So, I'm finally going to list these things out and I want to start with ten records that didn't make the cut, but where pretty awesome nonetheless. In no order...
Jenny Lewis - "Acid Tongue". There hasn't been a record this year that I've been more back and forth on than "Acid Tongue".There are great songs on the record - "Acid Tongue", "Sing a Song For Them", "Godspeed", "Pretty Bird" - but there are also some plenty-fine-though-not-memorable ones as well - "Jack Killed Mom", "Bad Man's World", "Black Sand" - and there's the problem. Jenny set the bar too high on her last set of solo material, the brilliant "Rabbit Fur Coat", which had no filler whatsoever. "Acid Tongue" is fine and listenable and at it's best pretty damn great, but it just don't live up to its predecessor.
My Morning Jacket - "Evil Urges". "Evil Urges" was a rather divisive record. Some people straight hated it. Not me. I'm one of the eight people in the world who actually likes "Highly Suspicious." While there was certainly a good deal of departure from the expected MMJ sound, songs like "I'm Amazed" and "Sec Walkin'" kept it recognizable and anchored a really nice record.
Lykke Li - "Youth Novels". Swallow this, America - we live in a world where Lykke Li is not a pop superstar. Unbelievable. Youth Novels is a great pop record spearheaded by a number of absolute PERFECT pop singles ("I'm Good, I'm Gone" and "Little Bit"). But, alas she's probably a little too raw, a little too honest and most damningly too smart for the rest of the world. Which is unfortunate, but we'll keep her for ourselves...for now.
Tim Fite - "Fair Ain't Fair". Man, is Tim Fite great and he is criminally underrated. Last year, he released an online only record for free called "Over the Counterculture" which was a serious and highly political affair. It was excellent, but it wasn't necessarily fun. Enter "Fair Ain't Fair" - a kitchen-sink gem that served as the perfect antidote. Songs like "Sing Along" ("One more time for the la-di-da, three more times for the ba-ba-ba, we wanna, we wanna, we wanna la-la-la"), "Big Mistake" and "Yesterday's Garden" contributed to the best BBQ, not to mention hip-hop, record of the year.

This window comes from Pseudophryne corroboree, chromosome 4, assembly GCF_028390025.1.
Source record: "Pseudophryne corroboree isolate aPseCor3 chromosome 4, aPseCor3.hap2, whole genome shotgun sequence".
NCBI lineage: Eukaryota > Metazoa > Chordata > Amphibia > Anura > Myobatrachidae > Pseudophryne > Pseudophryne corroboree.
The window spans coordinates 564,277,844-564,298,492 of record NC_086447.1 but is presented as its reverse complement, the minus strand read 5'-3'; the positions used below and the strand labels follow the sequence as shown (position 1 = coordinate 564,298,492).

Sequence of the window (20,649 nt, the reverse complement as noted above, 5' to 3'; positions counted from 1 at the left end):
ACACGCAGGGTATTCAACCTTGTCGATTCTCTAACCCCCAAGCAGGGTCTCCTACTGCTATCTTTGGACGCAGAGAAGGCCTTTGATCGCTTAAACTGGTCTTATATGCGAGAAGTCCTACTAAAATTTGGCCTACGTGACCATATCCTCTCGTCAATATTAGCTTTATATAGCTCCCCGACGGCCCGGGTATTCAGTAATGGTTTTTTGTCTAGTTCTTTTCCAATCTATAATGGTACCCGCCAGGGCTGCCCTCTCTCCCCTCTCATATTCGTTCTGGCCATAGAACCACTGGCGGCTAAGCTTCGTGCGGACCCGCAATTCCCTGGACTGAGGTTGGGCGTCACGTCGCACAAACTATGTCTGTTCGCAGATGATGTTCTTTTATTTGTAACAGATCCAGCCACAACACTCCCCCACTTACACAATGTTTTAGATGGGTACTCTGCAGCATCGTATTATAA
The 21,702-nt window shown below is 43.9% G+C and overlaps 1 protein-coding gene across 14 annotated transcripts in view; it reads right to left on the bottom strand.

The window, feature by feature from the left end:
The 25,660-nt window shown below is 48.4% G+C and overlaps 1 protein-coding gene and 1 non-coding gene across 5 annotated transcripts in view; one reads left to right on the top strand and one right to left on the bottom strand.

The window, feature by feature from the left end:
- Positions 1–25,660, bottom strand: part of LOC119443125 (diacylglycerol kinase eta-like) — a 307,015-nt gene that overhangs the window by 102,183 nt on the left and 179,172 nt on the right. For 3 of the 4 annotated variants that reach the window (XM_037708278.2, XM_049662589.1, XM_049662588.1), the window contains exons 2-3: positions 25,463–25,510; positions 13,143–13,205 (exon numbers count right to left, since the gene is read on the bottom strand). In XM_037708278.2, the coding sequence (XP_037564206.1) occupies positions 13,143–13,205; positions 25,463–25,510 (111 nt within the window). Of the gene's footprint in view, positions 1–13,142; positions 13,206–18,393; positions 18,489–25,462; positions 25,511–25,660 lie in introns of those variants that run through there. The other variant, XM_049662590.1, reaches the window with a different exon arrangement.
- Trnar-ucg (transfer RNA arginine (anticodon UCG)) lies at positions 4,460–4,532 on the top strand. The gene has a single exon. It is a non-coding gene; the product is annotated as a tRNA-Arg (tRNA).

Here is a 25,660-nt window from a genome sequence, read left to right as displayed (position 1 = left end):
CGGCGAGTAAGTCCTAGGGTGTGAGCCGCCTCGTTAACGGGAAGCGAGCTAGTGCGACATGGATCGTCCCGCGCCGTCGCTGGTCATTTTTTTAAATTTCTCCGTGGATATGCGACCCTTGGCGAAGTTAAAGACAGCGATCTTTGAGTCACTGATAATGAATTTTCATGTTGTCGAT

Be Your Own Pet - "Get Awkward". "Get Awkward" was a strange swan song for Tennessee's Be Your Own Pet seeing as how three songs (including the record's best "Becky") were removed from the US version by their record label because they were deemed "too violent". Even without them, however "Get Awkward" was a ton of fun and BYOP's youthful vigor was in full force. It may not have been as good as their "pretty close to perfect" debut, but it was still good enough to make BYOP's breakup one of the most unfortunate in recent memory.
Kathleen Edwards - "Asking For Flowers". Kathleen Edwards ain't showy, but damn is she good. First and foremost, Edwards can spin a yarn, which she'd been doing over two sterling records prior to "Flowers". She's on par with some of the best songwriters currently working and her records continue to be reliable, if not wheel reinventing, gems.
Randy Newman - "Harps and Angels". People who think Randy Newman is just that guy who writes songs for Disney movies are wildly misinformed. At his best, Newman is the sharpest and funniest social critic and boy oh boy, does he hate President Bush. "Harps and Angels" is THE definitive protest record of the Bush administration, but besides that it's a fun listen and great to have Newman back pissed off.
Torche - "Meanderthal". Torche's "Meanderthal" is the best metal record I heard all year. It's kind of like anti-metal. Sure there's heavy, sludgy riffs, but oftentimes these are coupled with actual melodies making "Meanderthal" the best metal pop metal record since Queens of the Stone Age's classic "Songs For the Deaf".
Alejandro Escovedo - "Real Animal". "Real Animal" is simple good old fashioned rock 'n roll and who better to do it than Escovedo, a true rock 'n roll lifer and one hell of a songwriter. "Real Animal" looks back on a life made exciting and meaningful because of rock 'n roll. "Real Animal" is, at times, poignant, but never cheesy and producer Tony Visconti helps shape Escovedo's best record in a long time.
The Mountain Goats - "Heretic Pride". John Darnielle can stop surprising people already. He can rest on his laurels if he'd like, but it's as though he physically can't. Every Mountain Goats record is great...all of them. And his live show is consistently awesome. For "Heretic Pride" Darnielle has gone back to writing about characters, rather than himself, and the result is something approaching sublime, just listen to "San Bernadino" - it's simple and gorgeous and just may be my favorite Mountain Goats song yet.